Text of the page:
I had my first Ethiopian food when I was 16. I was a bit skeptical, as the thought of wet stuff sitting on bread just ooged me out. My folks are rice people. Gravy and its associated wetness goes on rice, not on bread. I don’t even like my biscuits wet with gravy! Horrors.
Thankfully, my palate’s a bit more sophisticated these days, and I’m always willing to throw down on some stew-soaked injera these days. But unfortunately, I live the Ethiopian food wasteland known as the central San Francisco Bay Peninsula. You see that big, empty space on the land noodle between the two clusters of Yelp pins? That’s my wasteland. Boatloads of wot-free sadness.
To the Internet I went in search of ways to get my Ethiopian food fix a little closer to home. I found a couple places online where I could have injera delivered for about what it would cost in gas, bridge toll, and headache to get it locally. I also picked up a most excellent cookzine, Papa Tofu Loves Ethiopian Food, written by Kittee Berns, and it is vegan, gluten-free, and an absolute steal at $9. You need this, especially if you like ginger, garlic, and extremely delicious things.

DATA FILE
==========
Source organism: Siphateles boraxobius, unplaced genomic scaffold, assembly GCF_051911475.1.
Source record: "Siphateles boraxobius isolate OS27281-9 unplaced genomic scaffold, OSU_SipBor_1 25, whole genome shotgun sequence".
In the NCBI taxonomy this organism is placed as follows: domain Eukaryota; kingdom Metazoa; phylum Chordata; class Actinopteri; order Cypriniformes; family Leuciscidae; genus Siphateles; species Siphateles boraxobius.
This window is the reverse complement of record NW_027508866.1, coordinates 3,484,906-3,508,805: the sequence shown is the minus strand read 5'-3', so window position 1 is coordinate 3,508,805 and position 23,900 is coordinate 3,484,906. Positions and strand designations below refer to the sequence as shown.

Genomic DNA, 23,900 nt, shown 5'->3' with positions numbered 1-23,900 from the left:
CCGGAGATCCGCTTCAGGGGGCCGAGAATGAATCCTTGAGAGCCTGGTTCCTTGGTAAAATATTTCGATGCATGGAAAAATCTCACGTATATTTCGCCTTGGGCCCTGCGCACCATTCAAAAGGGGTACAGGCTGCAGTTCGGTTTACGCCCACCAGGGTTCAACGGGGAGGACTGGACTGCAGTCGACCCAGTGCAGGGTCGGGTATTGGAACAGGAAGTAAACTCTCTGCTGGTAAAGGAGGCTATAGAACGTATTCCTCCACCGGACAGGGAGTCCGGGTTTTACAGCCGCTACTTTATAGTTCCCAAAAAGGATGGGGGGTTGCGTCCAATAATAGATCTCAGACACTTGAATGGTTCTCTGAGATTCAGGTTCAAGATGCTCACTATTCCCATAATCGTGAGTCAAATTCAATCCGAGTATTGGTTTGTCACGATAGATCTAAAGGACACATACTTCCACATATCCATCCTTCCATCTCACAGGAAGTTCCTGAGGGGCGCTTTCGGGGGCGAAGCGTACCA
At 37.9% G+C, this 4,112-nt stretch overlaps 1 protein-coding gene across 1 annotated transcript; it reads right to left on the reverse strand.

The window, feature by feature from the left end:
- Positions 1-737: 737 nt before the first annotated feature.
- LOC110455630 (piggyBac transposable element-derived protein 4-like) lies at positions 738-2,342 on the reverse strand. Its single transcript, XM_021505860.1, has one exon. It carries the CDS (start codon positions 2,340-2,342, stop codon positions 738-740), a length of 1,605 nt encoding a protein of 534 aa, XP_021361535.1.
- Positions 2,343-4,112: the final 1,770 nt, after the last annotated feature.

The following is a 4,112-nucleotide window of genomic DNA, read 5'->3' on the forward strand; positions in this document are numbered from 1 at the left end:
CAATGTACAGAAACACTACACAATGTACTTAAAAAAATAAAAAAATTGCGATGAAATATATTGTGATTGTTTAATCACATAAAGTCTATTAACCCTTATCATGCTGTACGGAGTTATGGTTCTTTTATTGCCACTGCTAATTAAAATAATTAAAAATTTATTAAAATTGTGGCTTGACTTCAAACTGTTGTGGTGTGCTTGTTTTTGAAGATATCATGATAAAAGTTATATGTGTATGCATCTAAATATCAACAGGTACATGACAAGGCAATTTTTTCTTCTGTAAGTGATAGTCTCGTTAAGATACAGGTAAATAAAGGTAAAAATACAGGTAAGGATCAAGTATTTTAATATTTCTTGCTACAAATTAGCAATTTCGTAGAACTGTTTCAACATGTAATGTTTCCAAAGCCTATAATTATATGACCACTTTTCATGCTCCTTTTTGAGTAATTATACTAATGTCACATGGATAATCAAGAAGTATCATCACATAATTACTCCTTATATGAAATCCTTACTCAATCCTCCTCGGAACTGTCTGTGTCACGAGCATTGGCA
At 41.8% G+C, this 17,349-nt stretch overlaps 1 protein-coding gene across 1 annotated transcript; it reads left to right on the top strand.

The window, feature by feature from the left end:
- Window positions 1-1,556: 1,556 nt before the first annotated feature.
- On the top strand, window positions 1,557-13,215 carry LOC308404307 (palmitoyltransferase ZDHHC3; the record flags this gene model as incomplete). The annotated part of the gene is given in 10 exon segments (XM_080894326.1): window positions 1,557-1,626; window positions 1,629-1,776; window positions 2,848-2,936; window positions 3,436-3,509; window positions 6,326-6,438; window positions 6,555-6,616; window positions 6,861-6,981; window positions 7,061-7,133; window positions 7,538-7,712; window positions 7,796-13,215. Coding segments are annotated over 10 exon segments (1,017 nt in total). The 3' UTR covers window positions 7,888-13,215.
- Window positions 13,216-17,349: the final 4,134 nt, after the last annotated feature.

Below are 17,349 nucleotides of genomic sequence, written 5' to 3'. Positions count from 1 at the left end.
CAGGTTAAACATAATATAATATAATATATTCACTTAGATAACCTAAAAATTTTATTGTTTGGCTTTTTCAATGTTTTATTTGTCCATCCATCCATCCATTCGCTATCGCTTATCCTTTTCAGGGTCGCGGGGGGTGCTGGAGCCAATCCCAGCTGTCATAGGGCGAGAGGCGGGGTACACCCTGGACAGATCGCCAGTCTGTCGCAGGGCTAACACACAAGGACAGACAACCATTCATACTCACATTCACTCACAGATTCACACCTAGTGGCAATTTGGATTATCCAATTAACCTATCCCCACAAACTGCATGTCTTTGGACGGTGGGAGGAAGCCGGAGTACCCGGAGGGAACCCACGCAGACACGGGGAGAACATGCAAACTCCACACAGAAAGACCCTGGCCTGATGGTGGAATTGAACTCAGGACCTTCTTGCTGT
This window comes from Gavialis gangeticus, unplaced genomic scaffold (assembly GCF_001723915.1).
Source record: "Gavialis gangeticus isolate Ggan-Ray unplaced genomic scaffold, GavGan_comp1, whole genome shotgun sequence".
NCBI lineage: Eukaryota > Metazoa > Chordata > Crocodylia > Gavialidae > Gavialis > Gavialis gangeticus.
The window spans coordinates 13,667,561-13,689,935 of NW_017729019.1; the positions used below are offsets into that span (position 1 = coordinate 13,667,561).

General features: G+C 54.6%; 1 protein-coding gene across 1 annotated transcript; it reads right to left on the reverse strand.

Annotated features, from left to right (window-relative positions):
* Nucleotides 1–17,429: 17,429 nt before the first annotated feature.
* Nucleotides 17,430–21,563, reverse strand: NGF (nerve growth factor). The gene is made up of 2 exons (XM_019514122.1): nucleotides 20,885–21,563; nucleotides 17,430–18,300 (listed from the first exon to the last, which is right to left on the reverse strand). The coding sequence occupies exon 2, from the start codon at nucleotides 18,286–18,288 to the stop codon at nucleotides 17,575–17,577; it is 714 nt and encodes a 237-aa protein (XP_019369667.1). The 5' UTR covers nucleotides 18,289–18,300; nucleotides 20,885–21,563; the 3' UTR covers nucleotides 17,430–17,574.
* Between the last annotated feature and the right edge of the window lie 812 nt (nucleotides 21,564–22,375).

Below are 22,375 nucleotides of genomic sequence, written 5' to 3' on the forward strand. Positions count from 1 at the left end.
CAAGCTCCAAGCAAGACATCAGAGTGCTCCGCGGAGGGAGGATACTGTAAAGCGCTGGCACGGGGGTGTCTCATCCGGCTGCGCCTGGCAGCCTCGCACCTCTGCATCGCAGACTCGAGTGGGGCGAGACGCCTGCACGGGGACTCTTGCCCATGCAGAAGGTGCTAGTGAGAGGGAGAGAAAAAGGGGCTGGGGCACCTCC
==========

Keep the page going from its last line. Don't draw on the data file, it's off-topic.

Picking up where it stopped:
My injera arrived this past Saturday via FedEx, as fresh as any I’ve ever had. I decided to whip up a few of these dishes for a big Sunday feast. I made the ye’takelt allecha (mixed vegetables baked with ginger and garlic), ye’kik allecha (yellow split pea stew with ginger and garlic), and a vegan version of the ubiquitous doro wot (spicy red stew) using Butler Soy Curls. I also whipped up a batch of niter kibbeh (seasoned Earth Balance and canola oil) and a simple selata with tomatoes, romaine lettuce, cucumbers, and a light wine vinaigrette.
Here is the ye’takelt allecha before it was baked. It looks delicious, even raw!
You can believe we ate this again for dinner tonight. Scrumptious. But I still don’t like gravy anywhere near my biscuits.